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Squash, Waltham Butternut

  Waltham Butternut Summer Squash

Heirloom. Organic. Learning how to grow Summer Squash and other summer squashes in your garden is like buying an insurance policy for your garden. Once you have a couple of thriving squash plants, your garden will provide plenty of delicious, fresh food for your family. In fact, in terms of the amount of food produced per plant, summer squashes are impressive. There's a reason that the stereotype of vegetable gardeners who hand out squash to everyone they know exists, after all. I find this to be one of the easiest plants to grow. Summer squashes, such as zucchini, crookneck squash, butternut squash, and others, are classified as Curcurbita pepo, as opposed to winter squashes and pumpkins which generally belong to either C. maxima or C. moschata. Members of C. pepo do not store well, unlike their winter squash relatives, so they are absolutely perfect when eaten fresh and young -- baby summer squashes are absolutely delicious, and can be a rather pricey treat unless you grow your own. Butternut is one of many different kinds of winter squash, with a distinctive pale yellow and pear-shaped fruit. Inside, the firm flesh is orange and distinctly sweet. It’s never eaten raw, but the the flesh can be cooked in a variety of ways once the seeds have been scooped out. Baked or roasted is the most common. Being orange inside, its no surprise that butternut squash is very high in vitamin A. You will also get potassium, vitamin C, manganese and a large dose of fiber.

Planting Waltham Butternut Squash

While starting seeds of the Summer Squash is not necessarily difficult, the right conditions will make the process successful. Sow Summer Squash seeds directly in the ground in the spring when the threat of frost has passed or start in containers several weeks before transplanting into soil. Keep the ground moist but not wet for the first couple of weeks. Pick a sunny, well-drained spot for planting for the best performance. Prefers a well-drained fertile soil in a sunny position.  Summer Squash Squashes are splendid for growing up fences or a cage. They will rapidly cover fences, cages and trellises or can be made into their own garden feature with stakes and twine. They don't have to grow up. They're just as effective as trailers from hanging baskets and window boxes.  I sometimes have to give them help starting to climb.  Summer Squash plants need regular watering. Height: 3-4 feet, Small Bush   Days to harvest—70 to 90 Days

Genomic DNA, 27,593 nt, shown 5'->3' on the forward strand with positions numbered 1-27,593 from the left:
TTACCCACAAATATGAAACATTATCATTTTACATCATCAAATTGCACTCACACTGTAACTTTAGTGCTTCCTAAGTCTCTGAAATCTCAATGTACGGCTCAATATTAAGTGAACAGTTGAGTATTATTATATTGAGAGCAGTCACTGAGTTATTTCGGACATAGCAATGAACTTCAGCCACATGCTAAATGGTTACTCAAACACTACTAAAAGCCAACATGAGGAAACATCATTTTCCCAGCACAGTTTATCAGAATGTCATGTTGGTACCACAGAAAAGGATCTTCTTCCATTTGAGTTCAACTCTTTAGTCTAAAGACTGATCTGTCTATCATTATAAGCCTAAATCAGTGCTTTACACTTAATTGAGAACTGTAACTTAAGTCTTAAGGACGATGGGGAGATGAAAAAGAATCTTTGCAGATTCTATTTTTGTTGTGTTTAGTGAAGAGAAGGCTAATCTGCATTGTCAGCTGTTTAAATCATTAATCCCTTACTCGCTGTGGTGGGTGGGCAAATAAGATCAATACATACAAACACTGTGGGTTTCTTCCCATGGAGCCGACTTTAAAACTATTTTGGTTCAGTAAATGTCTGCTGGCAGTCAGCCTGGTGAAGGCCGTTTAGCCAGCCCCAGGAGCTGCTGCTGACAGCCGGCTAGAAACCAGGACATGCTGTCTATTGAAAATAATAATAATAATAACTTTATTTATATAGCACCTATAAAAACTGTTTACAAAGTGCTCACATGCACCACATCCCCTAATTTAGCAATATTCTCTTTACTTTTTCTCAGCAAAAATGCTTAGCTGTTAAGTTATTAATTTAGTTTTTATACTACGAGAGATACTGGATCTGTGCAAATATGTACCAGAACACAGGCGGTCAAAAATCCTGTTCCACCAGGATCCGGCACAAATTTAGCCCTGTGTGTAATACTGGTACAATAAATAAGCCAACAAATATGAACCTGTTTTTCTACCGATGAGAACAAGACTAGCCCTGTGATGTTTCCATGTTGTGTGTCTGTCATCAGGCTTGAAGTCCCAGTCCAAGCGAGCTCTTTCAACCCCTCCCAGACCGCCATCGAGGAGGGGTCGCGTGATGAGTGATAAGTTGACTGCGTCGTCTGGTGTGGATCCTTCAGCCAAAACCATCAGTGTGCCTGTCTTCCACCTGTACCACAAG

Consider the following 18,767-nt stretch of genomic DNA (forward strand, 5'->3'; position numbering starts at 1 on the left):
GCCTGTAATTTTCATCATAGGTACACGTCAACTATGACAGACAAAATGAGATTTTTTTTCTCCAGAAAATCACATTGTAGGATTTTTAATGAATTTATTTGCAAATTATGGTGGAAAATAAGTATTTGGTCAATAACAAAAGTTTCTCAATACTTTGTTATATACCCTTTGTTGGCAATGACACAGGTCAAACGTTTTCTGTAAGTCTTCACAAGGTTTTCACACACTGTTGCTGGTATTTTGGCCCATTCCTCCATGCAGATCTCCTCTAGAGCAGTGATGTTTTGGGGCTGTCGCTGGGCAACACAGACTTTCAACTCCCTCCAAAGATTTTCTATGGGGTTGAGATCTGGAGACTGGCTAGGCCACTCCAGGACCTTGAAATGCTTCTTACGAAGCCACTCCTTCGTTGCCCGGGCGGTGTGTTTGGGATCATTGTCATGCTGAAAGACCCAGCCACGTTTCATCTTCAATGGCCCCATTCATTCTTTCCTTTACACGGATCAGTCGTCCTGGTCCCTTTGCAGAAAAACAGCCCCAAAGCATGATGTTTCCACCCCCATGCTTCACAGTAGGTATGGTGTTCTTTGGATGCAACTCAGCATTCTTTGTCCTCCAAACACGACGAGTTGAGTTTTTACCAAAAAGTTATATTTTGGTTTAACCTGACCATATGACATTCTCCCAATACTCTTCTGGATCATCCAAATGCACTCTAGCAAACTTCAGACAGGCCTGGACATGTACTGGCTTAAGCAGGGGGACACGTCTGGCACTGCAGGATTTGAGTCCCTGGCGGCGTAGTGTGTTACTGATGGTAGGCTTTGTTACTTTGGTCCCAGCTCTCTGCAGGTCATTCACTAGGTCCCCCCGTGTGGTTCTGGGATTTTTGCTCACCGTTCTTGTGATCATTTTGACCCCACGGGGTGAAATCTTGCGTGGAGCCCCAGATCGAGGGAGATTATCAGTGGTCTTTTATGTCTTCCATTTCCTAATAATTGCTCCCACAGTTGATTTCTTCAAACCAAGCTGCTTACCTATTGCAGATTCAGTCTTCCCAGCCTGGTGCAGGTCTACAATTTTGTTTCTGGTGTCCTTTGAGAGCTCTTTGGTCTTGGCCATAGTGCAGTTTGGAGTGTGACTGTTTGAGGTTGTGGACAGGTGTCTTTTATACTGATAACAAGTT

Spacing: 8-12" inches Depth: 1/2  inch Germination: 5-10 days

Starting from Seed Indoors

Generally, the time to start your seeds is about 6- 8 weeks before the last expected spring frost date in your area, planting the seedlings outdoors about 2 weeks after that date. Another way to figure is to plan on setting out sturdy seedlings in the garden when night temperatures stay in the mid-50 degree range both day and night. Count back and sow seeds 6 to 8 weeks before that date normally arrives. Place a few seeds (5 to 10) into each pot and push them into the soil with your finger. Cover the seeds to a depth of approximately 1/2 inches of the potting mix. Mist each  pot with water until the soil appears moist. Place the pots in an area which will provide both light (which is required for germination) and heat, preferably about 65 to 70 degrees F and at least 8 hours of light each day. Check on the seeds every day and keep the seeds damp but not drenched by misting with your plant mister. You should see sprouting in about 5 to 10 days. Once your seedlings have reached about 4 to 6 inches in height, choose an area in your garden to transfer them. You can also use containers like barrels or clay pots. Dig holes twice the width and depth of each of your pots. Fill up each hole with water then let it drain off. Place a pot in the hole center and level so that your seedling is at the same level as the surrounding soil. Push dirt in carefully all the way to fill the hole back up. Water each seedling carefully so as not to soak the leaves or stem.

Direct-seeding into the Garden

Turn over the area you've selected to a depth of approximately 1/2 inches. Rake the area until it's level and smooth. Water the area until the soil is damp but not saturated. Scatter the seeds in the area. Gently rake the area to distribute the seeds further and protect them from birds. Or, press the seeds into the soil and cover with no more than 1/4 inches of soil. You can also place 2 to 3 seeds every 3 to 4 inches in rows approximately 8-12 inches apart, and cover seeds with 1/4 inches of soil. Place planting stakes around the area so you will know where to water. Check on your seeds about once a day. Make sure to mist the soil whenever it appears dry. Germination for Summer Squash plants is approximately 5 to 10 days, depending on the warmth of the soil.   

Germination Problems

Growing plants from seeds successfully depends on a lot of factors and this makes it impossible to guarantee success on every batch of seeds planted.  Factors include, soil composition, PH, temperature, moisture levels, seed depth, soil density, seed viability, seed storage and many others.  We tested the germination of all our seeds and this seed variety is around 80%, but your results may vary based on exactly how you plant and all the environmental factors.  Good luck.